WELL mannered madams who looked like they stepped out of the 19th century enriched bushranger history for many Beechworth visitors on Sunday.
The ladies had flouncing bustles on regal dresses and were travelling back to the years where the Kellys caused controversy.
The women are part of a group called Margaret’s Memory Lane and they are known to dress in period costumes to attend different events.
This was their first appearance at the Ned Kelly Weekend.
“It’s great fun and you feel very feminine,” Margaret Thornhill said.
She makes the dresses, hats, gloves and reticules.
Mrs Thornhill, wrapped in a fitted bodice, said the dresses were based off a Polonaise pattern.
“I try to make it as close as possible to the real thing,” she said.
Kylie Hayman, from Yerong Creek, said she believed they should “go big or go home”.
“I feel like I was born in the wrong era,” she said.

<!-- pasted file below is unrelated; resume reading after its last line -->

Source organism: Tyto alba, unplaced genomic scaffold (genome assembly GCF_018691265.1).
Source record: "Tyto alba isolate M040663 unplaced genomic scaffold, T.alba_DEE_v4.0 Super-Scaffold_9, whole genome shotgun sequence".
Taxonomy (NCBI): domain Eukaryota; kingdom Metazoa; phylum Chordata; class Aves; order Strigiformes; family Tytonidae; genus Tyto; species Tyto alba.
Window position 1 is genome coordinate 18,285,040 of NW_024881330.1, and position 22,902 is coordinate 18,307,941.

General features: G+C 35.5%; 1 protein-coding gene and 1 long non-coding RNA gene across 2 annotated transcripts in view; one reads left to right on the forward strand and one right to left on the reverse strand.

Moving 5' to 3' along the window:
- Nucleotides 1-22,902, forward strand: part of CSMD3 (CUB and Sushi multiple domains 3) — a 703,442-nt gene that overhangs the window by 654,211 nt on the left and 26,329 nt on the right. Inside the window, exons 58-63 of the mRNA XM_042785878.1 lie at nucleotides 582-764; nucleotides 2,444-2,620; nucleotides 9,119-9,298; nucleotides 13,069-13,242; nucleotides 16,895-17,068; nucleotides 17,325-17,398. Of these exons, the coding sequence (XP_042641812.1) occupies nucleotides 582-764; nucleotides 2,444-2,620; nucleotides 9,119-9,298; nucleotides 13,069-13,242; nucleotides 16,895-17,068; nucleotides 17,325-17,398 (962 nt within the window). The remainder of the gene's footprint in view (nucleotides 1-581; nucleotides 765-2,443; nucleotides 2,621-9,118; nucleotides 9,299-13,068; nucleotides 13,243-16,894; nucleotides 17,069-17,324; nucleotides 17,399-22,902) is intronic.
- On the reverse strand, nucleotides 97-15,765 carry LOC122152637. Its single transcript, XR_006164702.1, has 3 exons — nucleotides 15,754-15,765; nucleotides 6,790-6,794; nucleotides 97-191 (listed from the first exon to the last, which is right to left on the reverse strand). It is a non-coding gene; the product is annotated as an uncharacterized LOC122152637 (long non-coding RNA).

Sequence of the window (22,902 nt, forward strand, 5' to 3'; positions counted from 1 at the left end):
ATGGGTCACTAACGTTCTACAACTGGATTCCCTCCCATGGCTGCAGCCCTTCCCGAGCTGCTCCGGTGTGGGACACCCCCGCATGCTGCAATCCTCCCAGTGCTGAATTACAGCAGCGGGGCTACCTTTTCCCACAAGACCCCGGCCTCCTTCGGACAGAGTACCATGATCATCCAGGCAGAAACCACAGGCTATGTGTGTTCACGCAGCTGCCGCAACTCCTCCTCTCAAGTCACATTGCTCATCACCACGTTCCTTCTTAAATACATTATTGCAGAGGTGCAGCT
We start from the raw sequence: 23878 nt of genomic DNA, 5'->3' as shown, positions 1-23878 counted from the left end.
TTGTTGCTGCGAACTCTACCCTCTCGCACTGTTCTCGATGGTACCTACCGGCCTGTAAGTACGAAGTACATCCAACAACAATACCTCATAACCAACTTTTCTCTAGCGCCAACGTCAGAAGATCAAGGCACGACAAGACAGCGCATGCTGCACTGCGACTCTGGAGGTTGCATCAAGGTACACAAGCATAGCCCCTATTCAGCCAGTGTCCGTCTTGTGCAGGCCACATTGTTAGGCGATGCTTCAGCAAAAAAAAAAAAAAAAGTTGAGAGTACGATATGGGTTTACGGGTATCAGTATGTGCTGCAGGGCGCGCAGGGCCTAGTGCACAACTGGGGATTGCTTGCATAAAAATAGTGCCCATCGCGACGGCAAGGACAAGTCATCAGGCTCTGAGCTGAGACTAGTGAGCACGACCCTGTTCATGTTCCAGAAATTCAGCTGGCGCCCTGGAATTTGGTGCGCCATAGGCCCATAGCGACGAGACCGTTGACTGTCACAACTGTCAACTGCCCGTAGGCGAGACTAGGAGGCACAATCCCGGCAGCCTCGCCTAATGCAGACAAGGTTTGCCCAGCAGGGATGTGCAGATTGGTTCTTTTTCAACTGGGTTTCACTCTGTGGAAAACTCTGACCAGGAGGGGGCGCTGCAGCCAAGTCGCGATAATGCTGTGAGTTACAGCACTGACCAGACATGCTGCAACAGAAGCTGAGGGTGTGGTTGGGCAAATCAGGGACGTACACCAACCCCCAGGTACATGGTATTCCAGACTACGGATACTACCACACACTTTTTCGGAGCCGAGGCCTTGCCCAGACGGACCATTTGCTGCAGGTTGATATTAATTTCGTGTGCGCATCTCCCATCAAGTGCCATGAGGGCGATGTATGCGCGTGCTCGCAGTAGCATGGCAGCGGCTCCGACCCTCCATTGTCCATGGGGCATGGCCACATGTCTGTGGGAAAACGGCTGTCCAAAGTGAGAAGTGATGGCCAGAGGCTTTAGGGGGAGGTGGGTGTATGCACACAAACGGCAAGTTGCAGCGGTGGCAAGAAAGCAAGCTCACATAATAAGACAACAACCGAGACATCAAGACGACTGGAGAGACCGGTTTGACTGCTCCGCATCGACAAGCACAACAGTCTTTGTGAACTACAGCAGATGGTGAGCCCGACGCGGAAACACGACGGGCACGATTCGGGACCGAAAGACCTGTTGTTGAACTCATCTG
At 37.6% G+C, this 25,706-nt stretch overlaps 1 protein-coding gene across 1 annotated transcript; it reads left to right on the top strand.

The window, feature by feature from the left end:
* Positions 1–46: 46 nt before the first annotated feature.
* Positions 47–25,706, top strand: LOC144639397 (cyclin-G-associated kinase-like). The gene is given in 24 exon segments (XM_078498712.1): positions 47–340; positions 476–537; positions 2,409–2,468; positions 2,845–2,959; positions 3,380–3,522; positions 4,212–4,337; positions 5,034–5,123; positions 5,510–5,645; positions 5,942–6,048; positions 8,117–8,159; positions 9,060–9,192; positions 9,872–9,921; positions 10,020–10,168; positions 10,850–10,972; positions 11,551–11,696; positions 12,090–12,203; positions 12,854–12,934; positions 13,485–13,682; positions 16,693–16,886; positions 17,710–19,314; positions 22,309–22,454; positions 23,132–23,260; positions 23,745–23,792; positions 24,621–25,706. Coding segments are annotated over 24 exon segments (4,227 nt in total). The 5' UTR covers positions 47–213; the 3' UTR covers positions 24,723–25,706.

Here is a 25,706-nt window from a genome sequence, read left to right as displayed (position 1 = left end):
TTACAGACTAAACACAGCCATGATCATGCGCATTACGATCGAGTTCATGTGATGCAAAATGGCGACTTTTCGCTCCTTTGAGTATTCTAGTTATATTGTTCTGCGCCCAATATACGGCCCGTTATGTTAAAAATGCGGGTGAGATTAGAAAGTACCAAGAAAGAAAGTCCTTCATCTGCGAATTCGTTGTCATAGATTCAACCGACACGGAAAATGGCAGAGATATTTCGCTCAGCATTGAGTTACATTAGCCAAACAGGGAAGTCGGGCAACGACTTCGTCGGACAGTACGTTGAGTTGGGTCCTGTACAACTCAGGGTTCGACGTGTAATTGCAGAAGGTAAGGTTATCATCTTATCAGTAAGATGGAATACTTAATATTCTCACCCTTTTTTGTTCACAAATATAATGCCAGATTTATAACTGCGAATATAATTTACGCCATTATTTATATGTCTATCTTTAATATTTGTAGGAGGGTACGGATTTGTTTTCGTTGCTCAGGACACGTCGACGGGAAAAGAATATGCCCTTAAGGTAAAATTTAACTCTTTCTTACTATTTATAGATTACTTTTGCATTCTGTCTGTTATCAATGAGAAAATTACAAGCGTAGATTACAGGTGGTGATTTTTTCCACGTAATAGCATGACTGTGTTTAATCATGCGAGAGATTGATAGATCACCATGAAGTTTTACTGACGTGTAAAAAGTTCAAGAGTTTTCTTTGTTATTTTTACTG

“It’s my passion so it’s great I can dress up and live the dream.”
Mrs Hayman was escorted around Beechworth by her husband Jason.
He also looked the part, with a puff tie secured around his neck and donning a top hat, vest and cane.
Mrs Hayman said they all found the bushranger era an interesting part of history and believed that it was something that held wide appeal.
“No matter how modernised the world is, this is something that draws us back,” she said.
“History is a seed in everyone that blossoms when they see historic things – like us in costume.”
Mrs Hayman said historic Beechworth was the perfect and fitting location to compliment their outfits.
“In Beechworth you don’t need props to take you back in time,” she said.
“It’s already so historic.”
The Ned Kelly Weekend pays homage to the anniversary of the committal hearing of Ned Kelly at the Beechworth Courthouse in August 1880.
This year was the 135 anniversary since the committal hearing and 35 years since a mini-series about the outlaw was filmed.
Re-enactments in the police paddocks and courthouse were again a favourite at this year’s 12th Ned Kelly Weekend.
People participated in walking tours of the town and heard stories about the bushranger.
Many of the visitors to the town also took the opportunity to inspect the Ned Kelly Vault.